Tepid Water

Water for Elephants is beautiful but banal

I don’t know Robert Pattinson personally, but I’m willing to bet that his current goal in life is to get people to stop asking if his skin sparkles in the sunlight. Having been catapulted to international fame by the scary-popular Twilight franchise (did you see that felt “Bella’s womb” someone was selling on Etsy?), Pattinson has a lot to prove moving into the rest of his career—namely, that he’s not Edward Cullen, the brooding, 104-year-old vampire who specializes in heavy-lidded staring and (spoiler alert!) knocking up sullen human teenagers.

Enter Water for Elephants, a lush, romantic period piece (based on a 2006 novel of the same name) set at a traveling circus in 1931. There are no monsters (unless you count the carnies), and Pattinson plays a grief-stricken, lovesick veterinarian who heals puncture wounds rather than making them. It would seem to offer the perfect escape hatch from his tween pigeonhole. But, sadly, it doesn’t stretch Pattinson much. It doesn’t stretch anyone much. It’s pretty but plodding, with a plot that’s predictable even if you haven’t read the book.

At the opening of the film, a circus manager, Charlie (Paul Schneider) finds a watery-eyed old man (Hal Holbrook) staring up at the big-top tent, seemingly lost. He brings the man into his office in order to call the local nursing home, only to learn that his visitor, Jacob Jankowski, worked in circuses as a young man, even spending a year with the Benzini Brothers, a traveling company that folded, apparently, after one of the most infamous circus disasters of all time. “Would you mind telling me about your experiences?” Charlie asks (he has to, or there would be no movie). And lo, the old man begins to speak, and his voice fades into that of Pattinson, the young Jacob.

In the first five minutes of the flashback, Jacob loses his Polish immigrant parents in a car wreck just as he is preparing to take his final exam to graduate from Cornell’s school of veterinary science. He discovers that his father left him homeless and penniless thanks to naïve business practices. So he leaves town and jumps aboard a passing train that just happens to house the Benzini Brothers crew.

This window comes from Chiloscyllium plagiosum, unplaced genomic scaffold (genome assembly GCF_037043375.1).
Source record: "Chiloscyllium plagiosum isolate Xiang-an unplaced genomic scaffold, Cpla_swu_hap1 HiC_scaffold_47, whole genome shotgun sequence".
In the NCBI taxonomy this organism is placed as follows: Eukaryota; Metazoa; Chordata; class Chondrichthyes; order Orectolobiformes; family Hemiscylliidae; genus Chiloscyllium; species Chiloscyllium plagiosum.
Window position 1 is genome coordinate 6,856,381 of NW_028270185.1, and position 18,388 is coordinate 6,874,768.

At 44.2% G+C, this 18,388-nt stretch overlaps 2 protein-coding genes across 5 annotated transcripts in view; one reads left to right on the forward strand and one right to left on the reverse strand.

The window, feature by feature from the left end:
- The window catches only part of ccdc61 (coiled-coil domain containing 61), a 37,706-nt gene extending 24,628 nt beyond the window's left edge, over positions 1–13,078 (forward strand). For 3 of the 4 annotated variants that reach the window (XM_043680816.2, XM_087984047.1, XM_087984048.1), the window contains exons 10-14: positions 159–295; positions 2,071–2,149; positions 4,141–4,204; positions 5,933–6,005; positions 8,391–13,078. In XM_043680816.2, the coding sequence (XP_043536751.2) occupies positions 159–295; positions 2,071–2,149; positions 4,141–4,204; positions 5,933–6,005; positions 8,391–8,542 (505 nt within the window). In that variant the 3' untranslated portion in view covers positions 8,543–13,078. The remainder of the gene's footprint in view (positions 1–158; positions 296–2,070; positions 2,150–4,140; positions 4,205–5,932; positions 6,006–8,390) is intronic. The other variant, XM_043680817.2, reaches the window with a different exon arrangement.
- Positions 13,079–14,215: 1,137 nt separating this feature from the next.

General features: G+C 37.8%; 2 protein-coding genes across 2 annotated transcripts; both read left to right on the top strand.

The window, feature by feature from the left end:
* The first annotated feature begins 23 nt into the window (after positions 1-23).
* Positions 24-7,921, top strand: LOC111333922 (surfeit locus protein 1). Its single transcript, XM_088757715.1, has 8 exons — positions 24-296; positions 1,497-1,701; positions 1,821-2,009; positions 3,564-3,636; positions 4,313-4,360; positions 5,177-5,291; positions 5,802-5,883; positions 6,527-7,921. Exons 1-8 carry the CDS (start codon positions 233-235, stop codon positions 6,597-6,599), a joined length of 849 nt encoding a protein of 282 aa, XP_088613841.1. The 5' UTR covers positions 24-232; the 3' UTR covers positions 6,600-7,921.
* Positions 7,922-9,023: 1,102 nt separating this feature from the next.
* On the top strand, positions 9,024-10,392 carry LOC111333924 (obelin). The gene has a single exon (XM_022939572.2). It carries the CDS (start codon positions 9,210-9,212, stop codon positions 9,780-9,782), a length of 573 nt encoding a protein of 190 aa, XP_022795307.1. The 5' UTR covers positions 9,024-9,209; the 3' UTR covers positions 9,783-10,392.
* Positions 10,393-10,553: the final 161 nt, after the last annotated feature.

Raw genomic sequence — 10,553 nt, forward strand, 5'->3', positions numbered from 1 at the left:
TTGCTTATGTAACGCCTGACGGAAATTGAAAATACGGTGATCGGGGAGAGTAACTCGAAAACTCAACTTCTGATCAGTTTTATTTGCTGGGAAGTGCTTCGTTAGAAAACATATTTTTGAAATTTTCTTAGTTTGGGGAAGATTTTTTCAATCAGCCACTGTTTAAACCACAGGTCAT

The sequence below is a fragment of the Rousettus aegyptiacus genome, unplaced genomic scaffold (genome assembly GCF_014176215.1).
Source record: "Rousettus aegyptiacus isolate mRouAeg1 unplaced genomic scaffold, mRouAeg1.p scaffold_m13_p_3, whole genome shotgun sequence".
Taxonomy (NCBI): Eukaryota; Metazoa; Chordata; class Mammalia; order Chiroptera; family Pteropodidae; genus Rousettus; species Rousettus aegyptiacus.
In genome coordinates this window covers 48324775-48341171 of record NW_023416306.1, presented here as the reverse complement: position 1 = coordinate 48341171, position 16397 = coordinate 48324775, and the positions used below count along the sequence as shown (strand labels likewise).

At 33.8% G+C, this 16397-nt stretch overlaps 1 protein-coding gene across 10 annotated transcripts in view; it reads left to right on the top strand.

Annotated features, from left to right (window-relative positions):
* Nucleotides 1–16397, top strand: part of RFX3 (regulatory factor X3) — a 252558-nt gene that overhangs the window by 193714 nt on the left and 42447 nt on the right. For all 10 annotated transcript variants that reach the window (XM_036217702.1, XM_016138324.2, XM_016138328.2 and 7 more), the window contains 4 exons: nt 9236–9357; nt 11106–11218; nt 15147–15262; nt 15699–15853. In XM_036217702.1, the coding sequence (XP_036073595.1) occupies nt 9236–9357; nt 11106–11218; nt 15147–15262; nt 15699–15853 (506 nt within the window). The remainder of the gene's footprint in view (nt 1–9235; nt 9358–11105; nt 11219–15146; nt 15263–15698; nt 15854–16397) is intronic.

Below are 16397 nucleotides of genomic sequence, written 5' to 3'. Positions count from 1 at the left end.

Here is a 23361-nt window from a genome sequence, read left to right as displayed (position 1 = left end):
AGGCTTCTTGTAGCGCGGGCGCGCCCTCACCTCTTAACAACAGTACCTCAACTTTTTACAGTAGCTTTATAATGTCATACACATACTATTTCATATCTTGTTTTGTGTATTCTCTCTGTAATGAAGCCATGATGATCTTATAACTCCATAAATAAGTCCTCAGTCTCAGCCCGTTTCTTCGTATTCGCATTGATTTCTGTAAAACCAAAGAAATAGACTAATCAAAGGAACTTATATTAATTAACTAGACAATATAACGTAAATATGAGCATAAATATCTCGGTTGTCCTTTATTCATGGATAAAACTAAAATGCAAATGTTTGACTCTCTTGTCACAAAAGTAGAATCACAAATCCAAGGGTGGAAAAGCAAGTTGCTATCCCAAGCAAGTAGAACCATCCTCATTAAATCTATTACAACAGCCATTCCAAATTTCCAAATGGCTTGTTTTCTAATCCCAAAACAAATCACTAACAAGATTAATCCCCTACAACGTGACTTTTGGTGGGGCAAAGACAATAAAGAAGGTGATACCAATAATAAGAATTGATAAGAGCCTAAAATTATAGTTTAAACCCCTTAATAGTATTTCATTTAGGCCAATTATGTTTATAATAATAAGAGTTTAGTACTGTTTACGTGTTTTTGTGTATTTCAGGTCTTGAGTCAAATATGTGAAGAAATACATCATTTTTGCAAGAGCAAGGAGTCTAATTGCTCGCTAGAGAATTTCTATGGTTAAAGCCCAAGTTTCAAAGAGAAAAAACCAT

The next day, while shoveling manure to earn his keep, Jacob happens upon the luminous Marlena (Reese Witherspoon), the show’s star performer, grooming her thoroughbred horses. He uses his vet training to suss out that the headlining horse has a serious illness, which gets him in good with the bipolar circus master, August (Christoph Waltz)—that is, until he shoots the horse to put it out of its incurable misery. But rather than “red-lighting” Jacob (throwing him off the moving train), August decides to put him in charge of a new acquisition, an elephant named Rosie. Before long, Jacob is falling in love with both Rosie and Marlena, but he only has sex with one. I’ll let you guess which.

What Water for Elephants lacks in depth (“I don’t know if I picked that train or that train picked me,” Jacob murmurs in a voice-over), it more than makes up for in cinematography—the world of the Benzini Brothers is at once filthy and glamorous, frightening and captivating. Witherspoon certainly looks the part of a delicate Prohibition-era ingénue, but her toothy, helpless charm is nothing we haven’t seen before (ditto Waltz’ dangerously unstable villain).

As for Pattinson, he’s a talented actor who tries hard (and looks great on camera), but this role relies heavily on the hangdog stares of longing that he’s all but trademarked. Luckily, he’s good at them; those stares lend the Jacob-Marlena-August love triangle a thrumming, sensual energy. And while the film’s ending may be foreseeable, that doesn’t mean it’s not satisfying. Like any circus worth its peanuts, it’s adept at masking artifice with spectacle.

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